So Jesus came to this world in the flesh of a man, died and rose again: For we have known the Son of Man, and we have believed that he rose from among the dead. This is he of whom we say, “He became the destruction of death, as he is a great one in whom they believe.” Great are those who believe.^74 In less esoteric language we are told (3)that Jesus died, (4)rose again and (5) thereby destroyed death for those who believe in him.

We are told of Jesus’ resurrection in other passages as well: The Savior swallowed up death. . . . He transformed [himself] into an imperishable Aeon and raised himself up, having swallowed the visible by the invisible, and he gave us the way of our immortality.^75

70 Ibid., 32:10–11; 43:9–12; cf. 42:13–36.

71 See chapter 5, where such Gnostic tendencies are evaluated in comparison to the canonical Gospels.

72 Malcolm L. Peel, “Introduction” in James Robinson, The Nag Hammadi Library, p. 50.

73 The Treatise on Resurrection44:13–36.

74 Ibid., 46:14–21; cf. 44:27–29.

75 Ibid., 45:14–23.

Do not think the resurrection is an illusion. It is no illusion, but it is truth. Indeed, it is more fitting to say that the world is an illusion, rather than the resurrection which has come into being through our Lord the Savior, Jesus Christ.^76 These two quotations even present an interesting contrast on the subject of Jesus’ death and resurrection. While the first statement is mixed with Gnostic terminology, the second assures believers that the resurrection was not an illusion, which reminds us of some Gnostic tendencies to deny the actual, physical death of Christ.^77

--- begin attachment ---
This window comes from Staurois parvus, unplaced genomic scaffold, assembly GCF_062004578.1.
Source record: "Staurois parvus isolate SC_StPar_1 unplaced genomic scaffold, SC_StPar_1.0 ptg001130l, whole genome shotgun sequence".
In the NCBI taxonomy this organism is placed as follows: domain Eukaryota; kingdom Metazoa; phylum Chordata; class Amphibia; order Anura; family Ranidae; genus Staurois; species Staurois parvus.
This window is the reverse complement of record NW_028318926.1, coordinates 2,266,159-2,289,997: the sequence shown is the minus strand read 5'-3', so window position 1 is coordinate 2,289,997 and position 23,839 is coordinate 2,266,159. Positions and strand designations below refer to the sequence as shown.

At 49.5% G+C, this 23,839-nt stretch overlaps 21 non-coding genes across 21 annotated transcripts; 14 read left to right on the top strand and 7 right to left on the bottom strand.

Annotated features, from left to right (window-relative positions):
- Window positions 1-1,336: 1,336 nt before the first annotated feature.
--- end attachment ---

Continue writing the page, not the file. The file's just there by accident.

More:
Since Jesus has been raised the author counseled Rheginos that “already you have the resurrection . . . why not consider yourself as risen and (already) brought to this?” Thus he is encouraged not to “continue as if you are to die.”^78 The resurrection of Jesus thereby provides practical considerations in causing the believer to realize that he already has eternal life presently and should not live in fear of death. This teaching is similar to that of the New Testament (Col. 3:1–4; Heb. 2:14–15) and gives added significance to Lucian’s report of Christians who believed that they were immortal and thus unafraid of death.